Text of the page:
Skip to main content

View Diary: DOJ quietly drops investigation of Monsanto (145 comments)

Comment Preferences

  •  You're just being too simplistic here. (33+ / 0-)

    It's not just a matter of market share. It's a matter of pricing and an uncompetitive market environment. The reason they have so many customers (mainly corporate farms) is because they (corporate farms) HAVE NO CHOICE. And prices keep rising because of that. The farmer who was on 200 acres but was convinced by the USDA to get bigger and is now on 2000 or 3000 acres has little choice on where he gets his seeds and his chemicals. In fact, he has almost no choice at all.

    I hope that clears it up.

    "Fortunately, I'm adhering to a pretty strict, uh, drug regimen to keep my mind, you know, uh, limber." The Dude

    by Methinks They Lie on Tue Dec 04, 2012 at 02:08:06 PM PST

    [ Parent ]

    •  I agree with your description, but not with your (10+ / 0-)

      assumptions. Monsanto did well because they provided farmers (yes larger works better for the purpose) with a lower cost set of inputs. They did this by underpricing Roundup to capture the market. Farmers did very well switching to Monsanto RR corn and soy. So well, Monsanto worked out a cost sharing program. For many years, farmers used a less toxic herbicide (atrazine is far more dangerous for people and wildlife than Roundup), lowered their herbicide bill and had a good yield.
      It's not that farmers have no choice (choices are getting slim because of seed co. consolidation), they didn't have choices as low cost as Monsanto's. Now that resistance is to Roundup is widespread, the patent expired and farmers unhappy with the higher costs of double or triple stacked Monsanto seeds, that equation is changing.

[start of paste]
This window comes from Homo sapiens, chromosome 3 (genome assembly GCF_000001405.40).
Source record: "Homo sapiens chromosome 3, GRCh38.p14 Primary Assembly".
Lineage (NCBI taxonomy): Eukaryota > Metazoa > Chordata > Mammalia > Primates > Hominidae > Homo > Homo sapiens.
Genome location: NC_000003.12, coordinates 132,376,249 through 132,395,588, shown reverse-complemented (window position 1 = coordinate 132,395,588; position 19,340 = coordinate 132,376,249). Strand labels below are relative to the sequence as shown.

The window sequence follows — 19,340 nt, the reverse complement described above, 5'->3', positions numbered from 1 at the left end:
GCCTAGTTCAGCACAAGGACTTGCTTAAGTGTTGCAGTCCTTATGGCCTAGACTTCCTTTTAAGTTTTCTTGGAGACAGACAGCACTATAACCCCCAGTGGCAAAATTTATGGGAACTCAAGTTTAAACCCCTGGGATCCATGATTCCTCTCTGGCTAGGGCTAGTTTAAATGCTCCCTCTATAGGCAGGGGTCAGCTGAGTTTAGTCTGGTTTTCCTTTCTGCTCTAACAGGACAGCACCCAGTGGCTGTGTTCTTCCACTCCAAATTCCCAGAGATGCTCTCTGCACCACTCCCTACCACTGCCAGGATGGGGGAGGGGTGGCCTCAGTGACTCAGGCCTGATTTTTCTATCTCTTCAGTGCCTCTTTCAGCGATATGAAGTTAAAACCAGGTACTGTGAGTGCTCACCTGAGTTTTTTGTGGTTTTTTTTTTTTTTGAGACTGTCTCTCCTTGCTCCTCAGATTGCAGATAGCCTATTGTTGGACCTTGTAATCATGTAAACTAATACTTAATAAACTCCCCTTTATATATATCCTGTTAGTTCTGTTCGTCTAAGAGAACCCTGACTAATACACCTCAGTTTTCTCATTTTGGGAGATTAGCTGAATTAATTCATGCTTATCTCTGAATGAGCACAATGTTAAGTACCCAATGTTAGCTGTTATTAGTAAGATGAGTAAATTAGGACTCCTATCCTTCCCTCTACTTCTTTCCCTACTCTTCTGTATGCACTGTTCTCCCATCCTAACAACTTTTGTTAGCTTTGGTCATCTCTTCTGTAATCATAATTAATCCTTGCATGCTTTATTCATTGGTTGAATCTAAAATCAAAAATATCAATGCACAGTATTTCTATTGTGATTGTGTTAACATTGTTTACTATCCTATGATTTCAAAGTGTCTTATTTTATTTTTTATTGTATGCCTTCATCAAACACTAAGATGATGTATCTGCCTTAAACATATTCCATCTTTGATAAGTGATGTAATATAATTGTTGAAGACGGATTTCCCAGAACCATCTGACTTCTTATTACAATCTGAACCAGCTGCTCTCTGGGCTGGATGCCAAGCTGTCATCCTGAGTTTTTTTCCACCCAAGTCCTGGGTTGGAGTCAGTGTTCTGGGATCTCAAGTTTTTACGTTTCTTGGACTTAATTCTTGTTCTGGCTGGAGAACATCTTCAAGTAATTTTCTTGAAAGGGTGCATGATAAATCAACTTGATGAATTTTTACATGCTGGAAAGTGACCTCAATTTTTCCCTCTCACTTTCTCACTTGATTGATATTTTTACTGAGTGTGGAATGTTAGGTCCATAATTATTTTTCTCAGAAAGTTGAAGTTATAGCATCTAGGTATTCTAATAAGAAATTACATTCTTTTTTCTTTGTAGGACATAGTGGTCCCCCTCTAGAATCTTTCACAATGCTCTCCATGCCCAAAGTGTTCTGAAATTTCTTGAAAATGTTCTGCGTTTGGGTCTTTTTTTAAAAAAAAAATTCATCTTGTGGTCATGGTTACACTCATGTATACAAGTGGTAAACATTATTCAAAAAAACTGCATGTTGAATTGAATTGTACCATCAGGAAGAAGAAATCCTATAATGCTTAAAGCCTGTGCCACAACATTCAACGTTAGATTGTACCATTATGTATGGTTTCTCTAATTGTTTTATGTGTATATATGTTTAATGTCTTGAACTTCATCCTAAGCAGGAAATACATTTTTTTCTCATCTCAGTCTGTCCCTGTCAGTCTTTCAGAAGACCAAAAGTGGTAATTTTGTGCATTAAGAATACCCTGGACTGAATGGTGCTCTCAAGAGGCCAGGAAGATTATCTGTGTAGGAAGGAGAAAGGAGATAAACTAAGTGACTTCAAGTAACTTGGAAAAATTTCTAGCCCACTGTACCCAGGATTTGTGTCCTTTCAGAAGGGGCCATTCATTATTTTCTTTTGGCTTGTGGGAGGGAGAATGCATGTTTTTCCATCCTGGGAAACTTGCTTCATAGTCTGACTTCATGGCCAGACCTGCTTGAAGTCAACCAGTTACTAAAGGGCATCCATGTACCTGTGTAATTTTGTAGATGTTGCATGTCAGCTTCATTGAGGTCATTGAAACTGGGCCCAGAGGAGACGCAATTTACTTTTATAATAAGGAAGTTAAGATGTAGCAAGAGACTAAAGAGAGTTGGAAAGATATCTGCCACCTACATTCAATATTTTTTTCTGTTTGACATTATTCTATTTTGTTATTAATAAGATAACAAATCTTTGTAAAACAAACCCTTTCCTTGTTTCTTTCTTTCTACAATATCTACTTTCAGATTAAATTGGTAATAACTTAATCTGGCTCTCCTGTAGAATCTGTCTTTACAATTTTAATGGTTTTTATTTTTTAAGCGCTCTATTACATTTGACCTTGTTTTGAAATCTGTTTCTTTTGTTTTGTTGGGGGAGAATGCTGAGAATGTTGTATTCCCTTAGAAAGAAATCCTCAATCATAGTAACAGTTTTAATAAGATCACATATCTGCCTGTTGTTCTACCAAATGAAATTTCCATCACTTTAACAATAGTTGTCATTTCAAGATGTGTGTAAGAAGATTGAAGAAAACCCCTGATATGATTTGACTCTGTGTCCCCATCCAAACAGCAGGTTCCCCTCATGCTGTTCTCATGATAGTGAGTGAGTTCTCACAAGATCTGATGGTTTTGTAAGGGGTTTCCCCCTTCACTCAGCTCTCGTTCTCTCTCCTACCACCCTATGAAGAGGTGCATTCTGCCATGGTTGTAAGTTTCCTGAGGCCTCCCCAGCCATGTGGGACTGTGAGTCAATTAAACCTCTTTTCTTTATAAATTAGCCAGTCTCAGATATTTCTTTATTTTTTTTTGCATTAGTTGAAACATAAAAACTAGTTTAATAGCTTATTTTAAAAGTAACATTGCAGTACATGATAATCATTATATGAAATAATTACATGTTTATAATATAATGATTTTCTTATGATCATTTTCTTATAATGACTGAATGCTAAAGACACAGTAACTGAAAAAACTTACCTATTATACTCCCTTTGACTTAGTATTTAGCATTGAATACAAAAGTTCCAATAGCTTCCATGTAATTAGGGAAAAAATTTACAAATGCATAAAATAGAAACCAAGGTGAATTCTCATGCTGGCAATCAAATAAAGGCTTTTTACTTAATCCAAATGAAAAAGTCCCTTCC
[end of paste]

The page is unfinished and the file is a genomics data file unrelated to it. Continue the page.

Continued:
This amount of consolidation in any field is not good in the long run, in seed companies, very dangerous.

      Even if I knew that tomorrow the world would go to pieces, I would still plant my apple tree. -Martin Luther

      by the fan man on Tue Dec 04, 2012 at 03:46:56 PM PST

      [ Parent ]

      •  Absolutely right. I failed to mention the lower (19+ / 0-)

        cost of inputs side of it. But you're right, they did under price RoundUp to capture farmers and now that they're caught they have little choice but to chase Monsanto et. al. down the escalation path.

        In terms of yield, the plant scientist Masanobu Fukuoka I think put it succinctly. He said, and this was back in the '80's, that any discussion of yield must be understood in terms of loss. That there is a set point (or upper threshold) at which nature allows in production and that we can never exceed this threshold but only think in terms of "reduction of yield" or crop loss. So when Monsanto talks in terms of "increasing yields" it's not they can increase yields above a given threshold for a particular crop, but that yields won't be subject to as much loss as another method. So they managed to reduce losses for a time as compared to other herbicides (which developed their own resistant weeds and were far more toxic than RoundUp) but are now right back where they started. Their only answer to this mess is to develop crops that allow chemical cocktails so that more chemicals will be sold and sprayed and inevitably more resistant weeds will be created.

Subscribe or Donate to support Daily Kos.

  • Recommended (151)
  • Community (71)
  • Baltimore (68)
  • Bernie Sanders (49)
  • Freddie Gray (38)
  • Civil Rights (38)
  • Elections (28)
  • Hillary Clinton (27)
  • Culture (24)
  • Racism (23)
  • Labor (20)
  • Education (20)
  • Law (19)
  • Rescued (19)
  • Economy (19)
  • Media (19)
  • Science (16)
  • 2016 (15)
  • Politics (15)
  • Barack Obama (14)
  • Click here for the mobile view of the site